I’ve got a word to say about “pilots”. It seems timely given what seems to be a serious uptick in discussion, legislation, and trials of “pilots” of new use of election technology. Actually, the words have already been said, and by people who know much more than I do about it, at the UOCAVA Summit 2010 now available on YouTube’s Overseas Voting Foundation Channel – Summit 2010 Panels. The video is on the topic of pilots, with real-world experiences provided by Alec Yasinsac, Paul Stenbjorn, Carol Paquette, and Paul Docker.
In order to save you the trouble of listening to yours truly in the initial segment, I’ll summarize: the term “pilot” can have two different meanings. One meaning is the neutral meaning: we’re some election officials who are thinking about modifying or adding to the way we conduct an election, so we thought we’d try it out in a small limited way, and learn whether it is actually useful, and if so what issues there might be in making this change at full scale. Elections in recent years included some pilots like this, of early voting, and of voter centers. Not all were successful, and some of the lessons learned were about some real challenges of doing it right in a full election.
The second meaning the scary meaning: we’re some election officials who have pretty much decided that we’re going to modify or add to the way we conduct elections, and we’re going to use the term “pilot” to sneak in some changes as experimental, and use that as a step to making the changes permanent and full scale. I don’t actually know any election officials who work like that, but it is model that some concerned people have in mind.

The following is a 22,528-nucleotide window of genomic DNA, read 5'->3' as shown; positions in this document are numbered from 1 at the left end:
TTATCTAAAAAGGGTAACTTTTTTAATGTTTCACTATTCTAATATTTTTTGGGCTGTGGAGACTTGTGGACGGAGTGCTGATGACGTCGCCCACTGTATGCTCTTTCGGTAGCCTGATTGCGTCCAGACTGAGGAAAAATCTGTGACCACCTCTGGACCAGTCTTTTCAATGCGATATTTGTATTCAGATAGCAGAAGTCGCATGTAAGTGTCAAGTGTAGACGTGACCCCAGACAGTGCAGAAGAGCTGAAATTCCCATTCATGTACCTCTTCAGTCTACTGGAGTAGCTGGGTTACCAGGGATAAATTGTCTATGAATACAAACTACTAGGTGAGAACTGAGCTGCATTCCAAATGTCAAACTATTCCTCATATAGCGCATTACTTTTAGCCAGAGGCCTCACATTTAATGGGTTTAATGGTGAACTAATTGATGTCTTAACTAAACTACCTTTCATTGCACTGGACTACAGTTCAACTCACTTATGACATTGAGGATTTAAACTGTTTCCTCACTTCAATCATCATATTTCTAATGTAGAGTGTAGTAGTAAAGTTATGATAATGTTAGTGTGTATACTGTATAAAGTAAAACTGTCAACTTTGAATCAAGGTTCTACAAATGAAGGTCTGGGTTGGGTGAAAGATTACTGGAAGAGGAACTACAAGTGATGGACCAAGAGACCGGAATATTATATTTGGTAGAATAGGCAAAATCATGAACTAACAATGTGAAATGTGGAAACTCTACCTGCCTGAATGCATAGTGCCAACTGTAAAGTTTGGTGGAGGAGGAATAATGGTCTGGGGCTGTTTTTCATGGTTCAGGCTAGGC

What you can learn from the video of the panel discussion is some real stories of pilots that people really did as real experiments, what they learned, what they decided was a failure, and what they decided was worthwhile but needing more work before being ready for prime time.
One thing that I have learned by immersing myself in election-land, is that election practices in the U.S. are constantly changing — every week I hear news of some possible change in some state or locality. Election practices are not at all fixed. That’s why I thought it worthwhile to learn how thoughtful election officials try to learn about whether a possible change is actually a good change, or just another good idea.